Hymn text by Reginald Heber, 1783-1826. View the full text of this hymn.

Here we have a hymn about missionary work from the early 1800’s, included in the first LDS hymnbook, written by a man named Heber. It’s all the makings of a Restoration hymn, but it surprisingly is not—no, Reginald Heber wrote this hymn while an Anglican priest, later to become the Bishop of Calcutta. As a writer, his hymn “Holy, Holy, Holy” is the most popular and is popular in Protestant congregations today.

The version of this hymn that we sing today is somewhat different from its original 1819 version, then titled “From Greenland’s Icy Hills.” Small wording changes aside, a whole verse caused the hymn to fall out of favor in many churches, and is not present in the LDS printing; its reference to converting “heathens”—originally penned as “savages”—is a vestige of a time with a different political environment.

Heber’s hymn is decidedly poetic. It was said that, “It is obvious from that hymn that Heber had a more literary style of hymn-writing than most of his predecessors. For him, poetic imagery was as important as didactic truth. He liked the well-turned phrase, the carefully chosen adjective and the telling figure of speech. His really were ‘hymns of human composition’ (John Betjeman, Sweet Songs of Zion).

Come, all whose souls are lighted
With wisdom from on high.
Shall we, to men benighted,
The lamp of life deny?
Salvation! Oh, salvation!
The joyful sound proclaim,
Till earth’s remotest nation
Has learned Messiah’s name.

Note the message of this first verse, and that it is dramatically different than some other missionary texts. While other hymns may first exhort us to “go” and “preach” the gospel to others, this hymn first asks: Who are we to deny the light to others? What possible reason can we have to keep our mouths shut, when we have the light of the Gospel in our lives?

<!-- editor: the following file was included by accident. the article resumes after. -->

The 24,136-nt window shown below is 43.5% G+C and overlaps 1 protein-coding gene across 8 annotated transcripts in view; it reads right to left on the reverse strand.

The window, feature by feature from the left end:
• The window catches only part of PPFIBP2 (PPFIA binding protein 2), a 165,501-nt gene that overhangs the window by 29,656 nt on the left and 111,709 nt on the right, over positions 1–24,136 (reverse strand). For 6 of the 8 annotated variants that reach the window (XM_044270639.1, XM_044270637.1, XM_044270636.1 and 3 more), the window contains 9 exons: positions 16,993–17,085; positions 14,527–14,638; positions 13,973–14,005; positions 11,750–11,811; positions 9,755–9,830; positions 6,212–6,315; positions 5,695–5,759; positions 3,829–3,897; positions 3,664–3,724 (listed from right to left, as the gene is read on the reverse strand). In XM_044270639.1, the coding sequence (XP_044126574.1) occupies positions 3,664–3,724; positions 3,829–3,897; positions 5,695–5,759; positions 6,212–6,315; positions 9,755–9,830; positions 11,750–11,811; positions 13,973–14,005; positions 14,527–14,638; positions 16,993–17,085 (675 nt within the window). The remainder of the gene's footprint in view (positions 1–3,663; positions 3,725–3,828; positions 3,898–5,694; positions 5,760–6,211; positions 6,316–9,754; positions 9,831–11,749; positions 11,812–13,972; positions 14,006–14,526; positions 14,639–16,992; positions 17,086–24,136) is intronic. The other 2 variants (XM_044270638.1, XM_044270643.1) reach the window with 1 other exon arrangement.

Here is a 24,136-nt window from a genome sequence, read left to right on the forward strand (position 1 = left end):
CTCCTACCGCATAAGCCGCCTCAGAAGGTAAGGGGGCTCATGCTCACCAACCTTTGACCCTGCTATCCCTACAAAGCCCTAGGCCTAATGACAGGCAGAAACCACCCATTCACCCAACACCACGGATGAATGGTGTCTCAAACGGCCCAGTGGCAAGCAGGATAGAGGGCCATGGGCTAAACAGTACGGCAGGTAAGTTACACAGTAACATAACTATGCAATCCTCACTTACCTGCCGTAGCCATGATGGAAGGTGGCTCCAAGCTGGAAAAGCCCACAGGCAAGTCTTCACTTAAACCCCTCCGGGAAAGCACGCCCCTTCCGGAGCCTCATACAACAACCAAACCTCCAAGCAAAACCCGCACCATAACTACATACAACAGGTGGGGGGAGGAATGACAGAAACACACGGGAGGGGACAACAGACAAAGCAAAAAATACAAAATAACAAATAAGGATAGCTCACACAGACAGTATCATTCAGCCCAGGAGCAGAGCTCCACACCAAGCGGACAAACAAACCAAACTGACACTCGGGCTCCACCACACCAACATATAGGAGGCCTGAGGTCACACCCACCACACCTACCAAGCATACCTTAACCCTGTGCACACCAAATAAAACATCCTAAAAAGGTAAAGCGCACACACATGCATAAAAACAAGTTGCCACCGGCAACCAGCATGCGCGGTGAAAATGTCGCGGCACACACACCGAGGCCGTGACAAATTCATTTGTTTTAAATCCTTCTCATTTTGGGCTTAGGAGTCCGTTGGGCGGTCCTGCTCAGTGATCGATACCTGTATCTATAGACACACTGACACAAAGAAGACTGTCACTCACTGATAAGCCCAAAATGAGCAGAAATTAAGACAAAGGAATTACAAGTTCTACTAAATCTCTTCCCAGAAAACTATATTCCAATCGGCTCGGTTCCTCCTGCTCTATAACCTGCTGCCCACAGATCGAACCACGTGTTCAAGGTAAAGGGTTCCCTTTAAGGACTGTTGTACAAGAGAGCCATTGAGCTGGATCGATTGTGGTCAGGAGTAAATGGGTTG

In his impressive book “The Power of Everyday Missionaries,” Harvard business professor and management guru Clayton M. Christensen clarifies a missionary misconception: We can’t prepare people to receive the Gospel; the Lord prepares them. We can’t possibly know who is ready to receive it. In Brother Christensen’s words, “The only way all people can have the opportunity to choose or reject the gospel of Jesus Christ is for us, without judgment, to invite them to follow the Savior.”

From Greenland’s icy mountains,
From India’s coral strand,
Where Afric’s sunny fountains
Roll down their golden sand,
From many an ancient river,
From many a palmy plain,
They call us to deliver
Their land from error’s chain.

Indeed, broad swaths of mankind—entire eras of history, certainly, but also large geographic areas now—live or have lived in darkness, unlit by the “lamp of life”. But what about those closer to home? Are those who live in our own country, and even on our own street, any less dragged down by the chain of error?

Go tell, ye winds, his story,
And mighty waters, roll,
Till, like a sea of glory,
It spreads from pole to pole;
Till o’er our ransomed nature
The Lamb, for sinners slain,
Redeemer, King, Creator
In bliss returns to reign.

Eventually, the Gospel will spread like a sea of glory to all the ends of the Earth. But what winds will take it from pole to pole? What mighty waters will roll it forth? It’s you, ye winds, and it’s me. The original text speaks in second person to the waters, as well: “You, ye waters, roll.” The Lord’s gospel has been cut out of the mountain without hands, but the rolling is up to us—those of us who already have the Gospel.

Those of us whose souls are lighted.

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